The actions of Mr. Jones that have created such an uproar in the business, and especially in the National Football League, essentially involve him trying to claim marketing-related revenues he believes are rightfully his.
Regardless of what opinions observers may have of him, there's no doubt Mr. Jones is out to exploit the marketing potential of the Cowboys, who have won three of the last four Super Bowls.
What Mr. Jones sees is that his team, the most valuable franchise in pro sports, accounts for about 20% of the NFL's team-related licensing revenue and generates the biggest TV ratings. Accordingly, he believes the club deserves a more proportional share of the $8 billion pie of TV rights fees, sponsorship and licensing revenue.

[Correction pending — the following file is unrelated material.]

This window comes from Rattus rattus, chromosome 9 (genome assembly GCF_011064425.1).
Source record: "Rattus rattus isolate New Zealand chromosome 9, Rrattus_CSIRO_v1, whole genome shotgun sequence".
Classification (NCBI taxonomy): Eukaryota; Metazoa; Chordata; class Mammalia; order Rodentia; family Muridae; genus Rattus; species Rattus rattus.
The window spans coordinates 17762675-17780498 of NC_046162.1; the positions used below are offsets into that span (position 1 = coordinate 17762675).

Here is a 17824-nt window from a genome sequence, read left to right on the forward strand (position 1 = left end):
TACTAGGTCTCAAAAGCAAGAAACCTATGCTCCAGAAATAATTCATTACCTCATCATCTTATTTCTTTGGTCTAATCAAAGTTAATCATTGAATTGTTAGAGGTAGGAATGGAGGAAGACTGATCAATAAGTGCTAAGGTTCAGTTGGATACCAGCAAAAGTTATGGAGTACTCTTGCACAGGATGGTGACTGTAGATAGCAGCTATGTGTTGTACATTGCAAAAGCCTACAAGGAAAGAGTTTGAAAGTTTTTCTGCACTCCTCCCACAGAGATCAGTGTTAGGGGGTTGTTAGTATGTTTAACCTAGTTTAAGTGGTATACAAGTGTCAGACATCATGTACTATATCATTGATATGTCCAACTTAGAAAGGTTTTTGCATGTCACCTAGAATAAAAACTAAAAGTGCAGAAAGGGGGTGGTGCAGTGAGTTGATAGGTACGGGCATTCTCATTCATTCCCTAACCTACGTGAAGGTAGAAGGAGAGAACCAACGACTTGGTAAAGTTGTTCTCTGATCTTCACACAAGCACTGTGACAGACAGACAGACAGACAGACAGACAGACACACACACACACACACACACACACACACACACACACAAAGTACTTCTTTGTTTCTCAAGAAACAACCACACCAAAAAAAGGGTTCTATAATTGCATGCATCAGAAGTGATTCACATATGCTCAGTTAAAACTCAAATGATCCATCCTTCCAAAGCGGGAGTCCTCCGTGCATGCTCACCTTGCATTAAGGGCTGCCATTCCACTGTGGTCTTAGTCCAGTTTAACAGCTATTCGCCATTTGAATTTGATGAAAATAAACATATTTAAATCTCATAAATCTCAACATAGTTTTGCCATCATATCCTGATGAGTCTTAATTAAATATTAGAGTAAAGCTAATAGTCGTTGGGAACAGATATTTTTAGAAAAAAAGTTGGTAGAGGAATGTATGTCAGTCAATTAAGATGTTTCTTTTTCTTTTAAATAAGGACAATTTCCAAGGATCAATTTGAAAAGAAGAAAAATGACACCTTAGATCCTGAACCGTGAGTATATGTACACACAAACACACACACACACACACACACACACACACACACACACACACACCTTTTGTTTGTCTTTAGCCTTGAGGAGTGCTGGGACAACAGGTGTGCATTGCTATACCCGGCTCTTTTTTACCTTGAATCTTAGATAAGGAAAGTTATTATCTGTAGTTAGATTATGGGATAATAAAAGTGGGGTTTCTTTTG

In addition, Mr. Jones wants to cut his own sponsorship and licensing deals for the Cowboys. That belief goes against the NFL's philosophy, where the business rule has been one-for-all instead of every man for himself.
So last year, Mr. Jones got American Express, Pepsi-Cola Co. and Nike to sponsor Texas Stadium, the Cowboys' home field. This pact not only reinforced Mr. Jones' stature as a renegade marketing force in the NFL, but it linked "America's Team" with the opponents of three NFL leaguewide sponsors: Visa USA, Coca-Cola Co. and Reebok.
In return, Mr. Jones got about $40 million-enough to sign coveted free agent Deion Sanders, who helped the Cowboys reclaim their Super Bowl crown in January.
The NFL and Mr. Jones are currently suing each other: the NFL for $350 million, Mr. Jones for $500 million. The outcome will be widely seen as a referendum on how NFL Properties and the league's teams do business.
Eventually, Mr. Jones' fellow owners will have to decide which side of the argument to support. The outcome promises to have significant ramifications for sponsors. In the meantime, Mr. Jones is looking for more deals.